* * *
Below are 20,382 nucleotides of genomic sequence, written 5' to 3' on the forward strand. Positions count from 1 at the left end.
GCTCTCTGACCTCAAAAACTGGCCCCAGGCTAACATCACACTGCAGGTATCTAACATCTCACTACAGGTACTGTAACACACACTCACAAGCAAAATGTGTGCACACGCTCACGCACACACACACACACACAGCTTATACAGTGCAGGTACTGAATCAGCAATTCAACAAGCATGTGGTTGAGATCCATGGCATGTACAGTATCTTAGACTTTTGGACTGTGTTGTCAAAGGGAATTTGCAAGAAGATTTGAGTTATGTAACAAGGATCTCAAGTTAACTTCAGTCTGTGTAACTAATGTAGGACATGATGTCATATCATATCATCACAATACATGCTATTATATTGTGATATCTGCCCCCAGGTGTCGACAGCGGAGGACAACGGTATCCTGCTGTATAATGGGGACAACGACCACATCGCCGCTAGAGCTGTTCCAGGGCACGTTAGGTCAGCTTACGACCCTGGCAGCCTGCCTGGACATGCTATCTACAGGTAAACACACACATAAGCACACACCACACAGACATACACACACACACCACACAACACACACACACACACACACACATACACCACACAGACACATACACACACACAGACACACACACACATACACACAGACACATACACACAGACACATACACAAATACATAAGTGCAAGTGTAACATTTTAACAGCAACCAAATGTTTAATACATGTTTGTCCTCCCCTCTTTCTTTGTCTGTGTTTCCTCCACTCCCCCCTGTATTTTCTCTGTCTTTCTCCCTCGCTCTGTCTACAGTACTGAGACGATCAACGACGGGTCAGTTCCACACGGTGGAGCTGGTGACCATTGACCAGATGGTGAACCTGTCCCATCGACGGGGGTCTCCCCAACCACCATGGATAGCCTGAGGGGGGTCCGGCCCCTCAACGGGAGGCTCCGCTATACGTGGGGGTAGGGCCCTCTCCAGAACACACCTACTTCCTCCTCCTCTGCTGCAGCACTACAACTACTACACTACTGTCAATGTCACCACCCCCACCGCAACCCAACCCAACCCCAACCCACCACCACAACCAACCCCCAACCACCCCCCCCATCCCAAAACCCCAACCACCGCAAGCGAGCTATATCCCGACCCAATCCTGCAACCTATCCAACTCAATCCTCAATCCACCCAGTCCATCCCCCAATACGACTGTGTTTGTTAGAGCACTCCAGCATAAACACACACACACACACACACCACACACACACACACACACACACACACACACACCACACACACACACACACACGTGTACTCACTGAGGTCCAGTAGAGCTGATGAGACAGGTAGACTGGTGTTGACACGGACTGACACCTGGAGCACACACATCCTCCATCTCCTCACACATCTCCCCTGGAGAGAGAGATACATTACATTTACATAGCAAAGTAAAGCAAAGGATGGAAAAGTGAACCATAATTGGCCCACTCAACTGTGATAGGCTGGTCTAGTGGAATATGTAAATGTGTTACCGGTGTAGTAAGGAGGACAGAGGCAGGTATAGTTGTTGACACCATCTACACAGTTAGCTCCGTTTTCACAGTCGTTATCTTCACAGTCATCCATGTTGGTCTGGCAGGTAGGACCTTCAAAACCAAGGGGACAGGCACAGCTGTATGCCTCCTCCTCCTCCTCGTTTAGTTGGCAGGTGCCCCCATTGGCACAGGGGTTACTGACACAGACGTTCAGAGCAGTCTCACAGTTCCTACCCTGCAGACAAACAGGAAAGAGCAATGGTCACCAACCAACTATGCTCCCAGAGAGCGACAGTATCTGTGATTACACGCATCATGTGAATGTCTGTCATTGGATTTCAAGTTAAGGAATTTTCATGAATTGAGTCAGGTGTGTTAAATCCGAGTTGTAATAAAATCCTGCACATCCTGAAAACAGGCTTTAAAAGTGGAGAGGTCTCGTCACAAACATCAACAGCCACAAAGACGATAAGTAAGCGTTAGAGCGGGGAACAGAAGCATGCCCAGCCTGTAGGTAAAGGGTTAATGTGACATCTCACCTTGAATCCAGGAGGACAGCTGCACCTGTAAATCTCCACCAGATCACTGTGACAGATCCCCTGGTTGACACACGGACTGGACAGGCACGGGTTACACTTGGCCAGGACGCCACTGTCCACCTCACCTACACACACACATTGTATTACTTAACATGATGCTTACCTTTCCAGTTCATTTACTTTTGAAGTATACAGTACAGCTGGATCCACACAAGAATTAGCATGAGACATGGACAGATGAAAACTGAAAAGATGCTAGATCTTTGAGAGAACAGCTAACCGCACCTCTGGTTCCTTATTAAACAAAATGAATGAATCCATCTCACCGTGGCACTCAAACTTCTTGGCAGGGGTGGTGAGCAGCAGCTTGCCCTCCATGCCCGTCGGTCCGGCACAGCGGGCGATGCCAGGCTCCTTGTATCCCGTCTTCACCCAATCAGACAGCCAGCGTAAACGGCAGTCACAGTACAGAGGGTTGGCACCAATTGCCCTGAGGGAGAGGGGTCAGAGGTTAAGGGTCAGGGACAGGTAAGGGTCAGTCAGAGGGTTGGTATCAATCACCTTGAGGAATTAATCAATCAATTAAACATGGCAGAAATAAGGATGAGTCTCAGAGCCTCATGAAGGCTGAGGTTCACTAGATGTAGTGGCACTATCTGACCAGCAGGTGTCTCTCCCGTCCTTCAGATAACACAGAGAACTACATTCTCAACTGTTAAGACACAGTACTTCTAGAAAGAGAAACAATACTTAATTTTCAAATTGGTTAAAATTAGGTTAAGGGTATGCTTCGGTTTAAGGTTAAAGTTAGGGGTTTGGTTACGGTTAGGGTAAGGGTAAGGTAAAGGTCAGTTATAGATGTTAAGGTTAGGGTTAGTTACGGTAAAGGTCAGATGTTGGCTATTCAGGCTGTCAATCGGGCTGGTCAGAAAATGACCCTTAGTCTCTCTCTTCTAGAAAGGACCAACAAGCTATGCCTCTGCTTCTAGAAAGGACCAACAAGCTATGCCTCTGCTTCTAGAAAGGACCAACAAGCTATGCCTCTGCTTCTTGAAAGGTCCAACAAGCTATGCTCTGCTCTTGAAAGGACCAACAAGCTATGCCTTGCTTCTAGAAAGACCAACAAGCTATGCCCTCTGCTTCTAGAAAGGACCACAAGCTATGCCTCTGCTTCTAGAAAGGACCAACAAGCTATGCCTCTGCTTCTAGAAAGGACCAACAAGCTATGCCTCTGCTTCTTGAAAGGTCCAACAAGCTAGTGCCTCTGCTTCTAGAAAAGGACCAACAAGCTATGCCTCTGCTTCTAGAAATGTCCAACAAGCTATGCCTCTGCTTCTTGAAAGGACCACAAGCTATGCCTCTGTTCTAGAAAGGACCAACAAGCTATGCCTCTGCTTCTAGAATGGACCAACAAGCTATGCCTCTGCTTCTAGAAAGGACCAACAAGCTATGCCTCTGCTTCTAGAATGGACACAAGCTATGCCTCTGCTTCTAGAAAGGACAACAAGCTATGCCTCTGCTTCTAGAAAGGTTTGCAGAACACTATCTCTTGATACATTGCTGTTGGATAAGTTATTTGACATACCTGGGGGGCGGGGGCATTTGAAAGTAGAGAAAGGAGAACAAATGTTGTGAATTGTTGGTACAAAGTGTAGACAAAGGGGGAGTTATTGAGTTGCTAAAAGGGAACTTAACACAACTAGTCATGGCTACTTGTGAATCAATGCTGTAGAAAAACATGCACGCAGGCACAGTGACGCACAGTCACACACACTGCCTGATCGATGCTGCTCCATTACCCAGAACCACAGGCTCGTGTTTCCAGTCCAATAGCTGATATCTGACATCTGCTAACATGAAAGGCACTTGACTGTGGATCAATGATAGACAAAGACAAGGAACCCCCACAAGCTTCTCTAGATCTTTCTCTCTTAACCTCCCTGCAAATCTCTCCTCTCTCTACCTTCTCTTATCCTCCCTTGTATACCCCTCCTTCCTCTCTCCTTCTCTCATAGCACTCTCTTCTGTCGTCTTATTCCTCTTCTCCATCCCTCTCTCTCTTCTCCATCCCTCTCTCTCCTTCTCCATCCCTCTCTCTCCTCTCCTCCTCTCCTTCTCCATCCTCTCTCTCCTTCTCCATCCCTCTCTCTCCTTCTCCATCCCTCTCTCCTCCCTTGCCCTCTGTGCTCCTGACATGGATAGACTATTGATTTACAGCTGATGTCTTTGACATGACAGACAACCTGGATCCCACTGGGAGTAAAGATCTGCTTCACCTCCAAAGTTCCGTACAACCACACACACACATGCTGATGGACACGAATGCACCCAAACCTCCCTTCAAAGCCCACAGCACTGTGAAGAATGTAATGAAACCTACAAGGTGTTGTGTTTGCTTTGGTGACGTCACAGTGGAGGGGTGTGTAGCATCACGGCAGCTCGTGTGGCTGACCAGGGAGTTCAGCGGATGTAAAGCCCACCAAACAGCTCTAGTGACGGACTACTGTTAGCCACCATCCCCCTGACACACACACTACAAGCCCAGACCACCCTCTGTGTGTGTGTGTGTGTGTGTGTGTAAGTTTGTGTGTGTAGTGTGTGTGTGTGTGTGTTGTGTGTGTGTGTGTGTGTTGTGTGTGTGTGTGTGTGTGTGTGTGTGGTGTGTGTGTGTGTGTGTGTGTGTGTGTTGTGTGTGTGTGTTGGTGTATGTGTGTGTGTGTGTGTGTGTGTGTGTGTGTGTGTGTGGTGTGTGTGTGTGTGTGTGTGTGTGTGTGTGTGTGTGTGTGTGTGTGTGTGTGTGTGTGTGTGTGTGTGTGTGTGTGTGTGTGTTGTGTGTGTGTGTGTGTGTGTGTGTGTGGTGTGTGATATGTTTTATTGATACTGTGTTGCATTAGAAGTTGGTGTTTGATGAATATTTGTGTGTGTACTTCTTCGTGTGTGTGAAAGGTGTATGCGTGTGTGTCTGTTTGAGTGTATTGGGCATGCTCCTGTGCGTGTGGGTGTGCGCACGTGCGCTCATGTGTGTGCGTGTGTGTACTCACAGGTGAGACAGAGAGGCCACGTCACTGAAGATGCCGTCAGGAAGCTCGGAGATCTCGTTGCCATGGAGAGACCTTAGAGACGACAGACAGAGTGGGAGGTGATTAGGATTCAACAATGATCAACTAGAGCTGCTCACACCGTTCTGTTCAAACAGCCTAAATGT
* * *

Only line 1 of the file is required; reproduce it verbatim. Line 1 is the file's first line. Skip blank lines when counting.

Below are 20,382 nucleotides of genomic sequence, written 5' to 3' on the forward strand. Positions count from 1 at the left end.